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National findings and their implications for water policies and strategies

U.S. Geological Circular 1225--The Quality of Our Nation's Waters--Nutrients and Pesticides

Water-quality patterns in urban areas

Insecticides typically were detected in urban areas, sometimes at high concentrations

Urban areas, covering less than 5 percent of land in the continental United States, traditionally have not been recognized as important contributors to pesticide contamination, especially when compared to agricultural land, which covers more than 50 percent of the United States. Findings in the first 20 Study Units, however, show a widespread occurrence of some insecticides commonly used around homes and gardens and in commercial and public areas. In fact, these insecticides occurred at higher frequencies, and usually at higher concentrations, in urban streams than in agricultural streams. Most common were diazinon, carbaryl, chlorpyrifos, and malathion. As in agricultural areas, insecticides were detected in ground water less frequently than in streams. Some herbicides--including atrazine, simazine, and prometon, which are used to control weeds in lawns and golf courses, and along roads and rights-of-way--also occurred frequently in samples collected from streams and shallow ground water in urban areas.

Concentrations of insecticides in urban streams commonly exceeded guidelines for protection of aquatic life

Insecticides, which generally are more toxic to aquatic life than herbicides, frequently exceeded USEPA, Canadian, or International Joint Commission water-quality guidelines in urban streams. Almost every urban stream sampled had concentrations of insecticides that exceeded at least one guideline, and most had concentrations that exceeded a guideline in 10 to 40 percent of samples collected throughout the year.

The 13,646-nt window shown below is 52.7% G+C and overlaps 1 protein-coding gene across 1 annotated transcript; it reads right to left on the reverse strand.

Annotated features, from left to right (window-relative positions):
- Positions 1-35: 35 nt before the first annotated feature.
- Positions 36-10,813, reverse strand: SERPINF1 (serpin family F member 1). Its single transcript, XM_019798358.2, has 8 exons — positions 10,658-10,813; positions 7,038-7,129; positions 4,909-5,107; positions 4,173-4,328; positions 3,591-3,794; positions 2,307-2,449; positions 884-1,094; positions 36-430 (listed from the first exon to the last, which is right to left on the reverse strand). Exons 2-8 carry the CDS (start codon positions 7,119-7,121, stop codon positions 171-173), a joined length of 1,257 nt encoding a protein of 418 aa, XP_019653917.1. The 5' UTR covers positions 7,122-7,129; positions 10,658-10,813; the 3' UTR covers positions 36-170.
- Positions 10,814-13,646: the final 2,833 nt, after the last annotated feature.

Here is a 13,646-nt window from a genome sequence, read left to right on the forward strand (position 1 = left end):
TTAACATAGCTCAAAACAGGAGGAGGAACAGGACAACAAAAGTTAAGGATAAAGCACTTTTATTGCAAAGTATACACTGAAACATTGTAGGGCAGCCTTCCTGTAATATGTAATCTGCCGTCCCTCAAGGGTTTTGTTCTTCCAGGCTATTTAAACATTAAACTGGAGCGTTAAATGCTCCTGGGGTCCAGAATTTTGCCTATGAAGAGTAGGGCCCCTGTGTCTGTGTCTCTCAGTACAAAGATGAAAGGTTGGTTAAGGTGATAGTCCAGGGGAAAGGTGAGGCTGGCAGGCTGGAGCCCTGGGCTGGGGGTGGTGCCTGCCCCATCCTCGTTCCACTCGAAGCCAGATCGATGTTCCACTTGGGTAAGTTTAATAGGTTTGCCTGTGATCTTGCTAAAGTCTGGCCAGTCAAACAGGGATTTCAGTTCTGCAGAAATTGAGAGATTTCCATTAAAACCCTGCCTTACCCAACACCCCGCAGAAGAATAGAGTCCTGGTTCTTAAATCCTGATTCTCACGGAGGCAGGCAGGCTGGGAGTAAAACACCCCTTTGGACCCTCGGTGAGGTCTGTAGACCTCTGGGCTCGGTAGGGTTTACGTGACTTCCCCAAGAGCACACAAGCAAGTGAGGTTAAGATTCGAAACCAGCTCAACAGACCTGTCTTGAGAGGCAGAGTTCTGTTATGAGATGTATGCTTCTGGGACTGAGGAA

Urban streams had the highest frequencies of occurrence of DDT, chlordane, and dieldrin in fish and sediment, and the highest concentrations of chlordane and dieldrin

DDT is an insecticide that commonly was used in the United States until the early 1970s to control insects on cropland and lawns and mosquitoes in populated areas. Chlordane and aldrin (the parent compound that breaks down to dieldrin) were used widely until the late 1980s to control termites. Since the use of DDT was restricted, concentrations have decreased in sediment in urban areas, as indicated by sediment-core samples from urban reservoirs and lakes. Similar declines are not yet evident in concentrations of chlordane and dieldrin in sediment, most likely because of their continued use into the late 1980s. Despite downward trends in some areas, organochlorine insecticides commonly are found at elevated levels in bed sediment and fish in urban streams. Sediment-quality guidelines for protection of aquatic life were exceeded at nearly 40 percent of urban sites, and concentrations in whole fish exceeded guidelines for protection of wildlife at 20 percent of urban sites. Although most urban streams are not used for drinking water, the frequent occurrence of insecticides in water, sediment, and fish is a potential concern for recreational use and for fish consumption.

Complex mixtures of pesticides commonly occur in urban streams

Similar to agricultural pesticides, urban pesticides commonly occurred in mixtures. More than 10 percent of urban stream samples contained a mixture of the insecticides diazinon and chlorpyrifos, along with at least four herbicides. Two of the most common herbicides in these mixtures were simazine and prometon. Concentrations of phosphorus were elevated in urban streams Concentrations of total phosphorus in streams generally were higher in urban areas than in agricultural areas; concentrations commonly exceeded the USEPA desired goal (0.1 milligram per liter) to control excessive growth of algae and other nuisance plants in streams. Elevated concentrations of phosphorus are, in part, due to effluent from wastewater treatment plants, despite some long-term decreases in phosphorus resulting from improved treatment technology. The highest concentrations of total phosphorus were in streams in semiarid western and southwestern cities, where discharges from wastewater treatment plants may account for a significant proportion of streamflow. Concentrations of phosphorus also were high in urban areas in the East.

Nitrogen levels have remained nearly unchanged in rivers downstream from wastewater treatment plants

Although NAWQA focused mostly on nonpoint sources of nutrients, sampling of some rivers downstream from wastewater treatment plants showed that total nitrogen levels have remained nearly stable since the 1970s. Improvements in wastewater treatment have kept pace with urban population growth in major metropolitan areas. However, wastewater treatment has resulted in changes in the forms of nitrogen in the water; specifically, nitrogen in the form of ammonia commonly is converted to nitrate during the treatment process. The conversion makes the discharge less toxic to fish, but it may not help to resolve problems with excessive growth of algae.

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